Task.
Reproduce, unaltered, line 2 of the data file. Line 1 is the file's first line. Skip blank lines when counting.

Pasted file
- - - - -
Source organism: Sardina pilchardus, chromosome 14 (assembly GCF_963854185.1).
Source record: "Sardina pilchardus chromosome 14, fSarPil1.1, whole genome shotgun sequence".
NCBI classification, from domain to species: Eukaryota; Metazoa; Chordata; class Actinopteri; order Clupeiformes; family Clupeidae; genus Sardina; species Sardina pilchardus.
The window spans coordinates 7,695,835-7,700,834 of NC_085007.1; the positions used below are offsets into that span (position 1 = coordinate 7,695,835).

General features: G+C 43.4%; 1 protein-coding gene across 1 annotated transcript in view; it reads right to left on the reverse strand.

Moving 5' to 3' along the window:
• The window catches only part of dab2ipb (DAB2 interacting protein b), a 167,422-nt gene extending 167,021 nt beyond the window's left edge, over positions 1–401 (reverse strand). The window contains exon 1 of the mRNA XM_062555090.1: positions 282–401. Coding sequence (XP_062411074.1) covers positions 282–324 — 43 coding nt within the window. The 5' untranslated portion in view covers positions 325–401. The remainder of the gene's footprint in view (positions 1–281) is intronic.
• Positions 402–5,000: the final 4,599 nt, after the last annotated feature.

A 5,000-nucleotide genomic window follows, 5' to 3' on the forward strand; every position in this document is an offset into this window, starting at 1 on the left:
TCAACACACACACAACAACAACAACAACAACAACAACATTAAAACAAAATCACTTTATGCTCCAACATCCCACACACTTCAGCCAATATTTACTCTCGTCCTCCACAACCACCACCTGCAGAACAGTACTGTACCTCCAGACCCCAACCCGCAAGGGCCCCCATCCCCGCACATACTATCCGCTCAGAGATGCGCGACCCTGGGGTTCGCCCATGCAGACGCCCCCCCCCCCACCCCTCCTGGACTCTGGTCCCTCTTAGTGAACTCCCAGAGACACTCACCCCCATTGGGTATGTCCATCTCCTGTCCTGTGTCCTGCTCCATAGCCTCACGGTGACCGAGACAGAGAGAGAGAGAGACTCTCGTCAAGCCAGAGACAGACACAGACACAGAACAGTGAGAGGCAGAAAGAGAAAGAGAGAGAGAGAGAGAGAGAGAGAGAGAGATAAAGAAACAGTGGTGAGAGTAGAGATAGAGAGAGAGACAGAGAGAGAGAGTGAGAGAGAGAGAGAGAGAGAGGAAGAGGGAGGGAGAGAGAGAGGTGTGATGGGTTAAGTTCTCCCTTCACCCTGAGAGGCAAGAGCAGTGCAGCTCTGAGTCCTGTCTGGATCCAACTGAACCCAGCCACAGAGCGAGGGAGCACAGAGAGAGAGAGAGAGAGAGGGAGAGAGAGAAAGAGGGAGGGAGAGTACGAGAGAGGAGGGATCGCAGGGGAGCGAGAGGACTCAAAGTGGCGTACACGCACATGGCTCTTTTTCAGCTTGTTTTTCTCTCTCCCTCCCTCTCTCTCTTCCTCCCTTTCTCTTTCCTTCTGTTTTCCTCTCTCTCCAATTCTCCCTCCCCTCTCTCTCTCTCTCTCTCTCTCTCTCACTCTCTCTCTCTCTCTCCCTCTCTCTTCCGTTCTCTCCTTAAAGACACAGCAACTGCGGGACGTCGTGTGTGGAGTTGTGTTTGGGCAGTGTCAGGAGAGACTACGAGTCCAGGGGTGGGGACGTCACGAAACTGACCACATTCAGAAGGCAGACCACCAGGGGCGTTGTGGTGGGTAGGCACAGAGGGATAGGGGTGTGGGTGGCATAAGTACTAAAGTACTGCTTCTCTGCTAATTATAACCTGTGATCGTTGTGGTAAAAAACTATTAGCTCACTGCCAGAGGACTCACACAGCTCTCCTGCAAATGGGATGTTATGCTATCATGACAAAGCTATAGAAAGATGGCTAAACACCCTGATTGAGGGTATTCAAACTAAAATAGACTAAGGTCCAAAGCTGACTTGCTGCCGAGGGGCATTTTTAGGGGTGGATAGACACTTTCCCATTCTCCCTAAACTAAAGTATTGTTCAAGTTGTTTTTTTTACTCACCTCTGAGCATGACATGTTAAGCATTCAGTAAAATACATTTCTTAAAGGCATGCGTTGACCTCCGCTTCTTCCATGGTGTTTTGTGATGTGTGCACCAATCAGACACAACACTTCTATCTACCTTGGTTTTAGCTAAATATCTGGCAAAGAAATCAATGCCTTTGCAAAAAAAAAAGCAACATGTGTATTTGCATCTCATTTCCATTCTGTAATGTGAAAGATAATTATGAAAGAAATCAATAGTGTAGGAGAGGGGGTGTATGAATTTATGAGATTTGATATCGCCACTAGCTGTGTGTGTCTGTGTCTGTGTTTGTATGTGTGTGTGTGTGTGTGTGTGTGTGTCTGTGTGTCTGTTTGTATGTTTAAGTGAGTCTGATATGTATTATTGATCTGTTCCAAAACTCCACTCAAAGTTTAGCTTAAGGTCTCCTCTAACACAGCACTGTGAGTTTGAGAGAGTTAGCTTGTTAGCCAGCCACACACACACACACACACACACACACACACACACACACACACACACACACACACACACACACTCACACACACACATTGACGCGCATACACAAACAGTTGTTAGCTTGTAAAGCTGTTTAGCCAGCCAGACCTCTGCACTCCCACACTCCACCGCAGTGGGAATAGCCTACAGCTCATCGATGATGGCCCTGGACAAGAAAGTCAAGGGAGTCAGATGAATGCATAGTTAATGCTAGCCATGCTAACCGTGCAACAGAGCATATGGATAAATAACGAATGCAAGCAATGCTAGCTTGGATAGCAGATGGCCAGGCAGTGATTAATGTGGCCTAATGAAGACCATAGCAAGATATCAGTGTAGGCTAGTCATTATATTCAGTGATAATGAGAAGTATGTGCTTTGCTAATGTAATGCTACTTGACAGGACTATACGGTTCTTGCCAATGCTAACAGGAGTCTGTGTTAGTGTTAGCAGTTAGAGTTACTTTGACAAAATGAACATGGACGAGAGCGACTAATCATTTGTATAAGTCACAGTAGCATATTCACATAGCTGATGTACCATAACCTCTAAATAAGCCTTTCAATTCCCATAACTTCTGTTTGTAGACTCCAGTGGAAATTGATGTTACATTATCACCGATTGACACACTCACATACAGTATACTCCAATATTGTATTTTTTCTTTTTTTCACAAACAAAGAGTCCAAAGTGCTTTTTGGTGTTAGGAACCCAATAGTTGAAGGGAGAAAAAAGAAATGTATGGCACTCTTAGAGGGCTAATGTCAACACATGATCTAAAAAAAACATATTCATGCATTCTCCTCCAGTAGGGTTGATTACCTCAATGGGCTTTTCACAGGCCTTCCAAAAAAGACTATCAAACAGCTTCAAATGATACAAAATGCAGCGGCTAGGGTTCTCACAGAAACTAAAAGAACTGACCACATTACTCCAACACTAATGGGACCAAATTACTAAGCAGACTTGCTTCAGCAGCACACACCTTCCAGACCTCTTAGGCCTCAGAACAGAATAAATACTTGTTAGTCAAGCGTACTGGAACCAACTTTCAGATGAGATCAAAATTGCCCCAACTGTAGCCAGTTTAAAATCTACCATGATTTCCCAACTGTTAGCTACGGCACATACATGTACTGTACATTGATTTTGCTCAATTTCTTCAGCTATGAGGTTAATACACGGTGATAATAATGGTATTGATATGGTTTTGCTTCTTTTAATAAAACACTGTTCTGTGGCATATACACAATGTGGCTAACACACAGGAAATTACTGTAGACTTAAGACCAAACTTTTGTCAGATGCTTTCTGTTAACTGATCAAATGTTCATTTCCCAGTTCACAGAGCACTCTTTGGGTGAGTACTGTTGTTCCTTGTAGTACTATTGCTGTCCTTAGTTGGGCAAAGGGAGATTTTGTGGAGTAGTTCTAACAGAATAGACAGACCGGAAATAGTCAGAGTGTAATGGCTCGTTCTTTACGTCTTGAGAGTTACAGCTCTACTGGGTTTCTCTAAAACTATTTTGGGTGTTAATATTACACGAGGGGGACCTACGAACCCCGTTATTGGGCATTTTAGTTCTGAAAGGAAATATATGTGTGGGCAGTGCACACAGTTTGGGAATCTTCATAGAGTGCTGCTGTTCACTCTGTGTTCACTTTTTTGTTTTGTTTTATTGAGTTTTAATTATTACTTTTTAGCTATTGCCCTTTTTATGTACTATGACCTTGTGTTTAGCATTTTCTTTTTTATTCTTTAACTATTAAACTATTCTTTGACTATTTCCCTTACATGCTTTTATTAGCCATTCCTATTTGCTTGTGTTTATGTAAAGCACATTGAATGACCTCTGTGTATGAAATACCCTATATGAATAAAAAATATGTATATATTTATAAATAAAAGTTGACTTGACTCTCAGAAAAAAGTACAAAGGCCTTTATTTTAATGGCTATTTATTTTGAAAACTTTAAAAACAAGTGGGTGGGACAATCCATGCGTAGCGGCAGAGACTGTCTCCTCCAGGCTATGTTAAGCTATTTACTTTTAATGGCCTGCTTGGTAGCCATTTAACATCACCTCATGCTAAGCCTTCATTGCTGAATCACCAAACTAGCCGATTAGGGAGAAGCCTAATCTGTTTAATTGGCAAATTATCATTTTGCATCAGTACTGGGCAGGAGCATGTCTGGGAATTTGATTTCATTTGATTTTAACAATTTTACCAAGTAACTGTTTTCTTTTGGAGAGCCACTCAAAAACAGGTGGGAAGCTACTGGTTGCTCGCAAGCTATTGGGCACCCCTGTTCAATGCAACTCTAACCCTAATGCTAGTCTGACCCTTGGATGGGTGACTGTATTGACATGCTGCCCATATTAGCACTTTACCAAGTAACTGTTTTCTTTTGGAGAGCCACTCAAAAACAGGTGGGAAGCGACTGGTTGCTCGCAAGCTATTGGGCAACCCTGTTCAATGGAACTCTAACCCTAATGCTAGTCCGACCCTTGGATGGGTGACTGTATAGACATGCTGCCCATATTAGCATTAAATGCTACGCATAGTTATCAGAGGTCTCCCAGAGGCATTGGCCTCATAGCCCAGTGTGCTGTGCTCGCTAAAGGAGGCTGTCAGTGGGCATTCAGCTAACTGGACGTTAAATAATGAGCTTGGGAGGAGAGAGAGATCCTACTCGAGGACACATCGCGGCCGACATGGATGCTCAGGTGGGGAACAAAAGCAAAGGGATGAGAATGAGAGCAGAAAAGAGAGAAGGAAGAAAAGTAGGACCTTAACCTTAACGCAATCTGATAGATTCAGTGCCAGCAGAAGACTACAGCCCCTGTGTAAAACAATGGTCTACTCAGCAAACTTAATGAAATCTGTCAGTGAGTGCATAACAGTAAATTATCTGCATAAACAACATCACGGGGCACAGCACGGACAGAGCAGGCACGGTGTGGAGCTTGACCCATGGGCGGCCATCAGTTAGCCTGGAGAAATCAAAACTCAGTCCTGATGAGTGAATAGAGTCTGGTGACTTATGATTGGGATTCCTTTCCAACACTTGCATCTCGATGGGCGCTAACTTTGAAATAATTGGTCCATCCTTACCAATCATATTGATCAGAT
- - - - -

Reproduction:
Source record: "Sardina pilchardus chromosome 14, fSarPil1.1, whole genome shotgun sequence".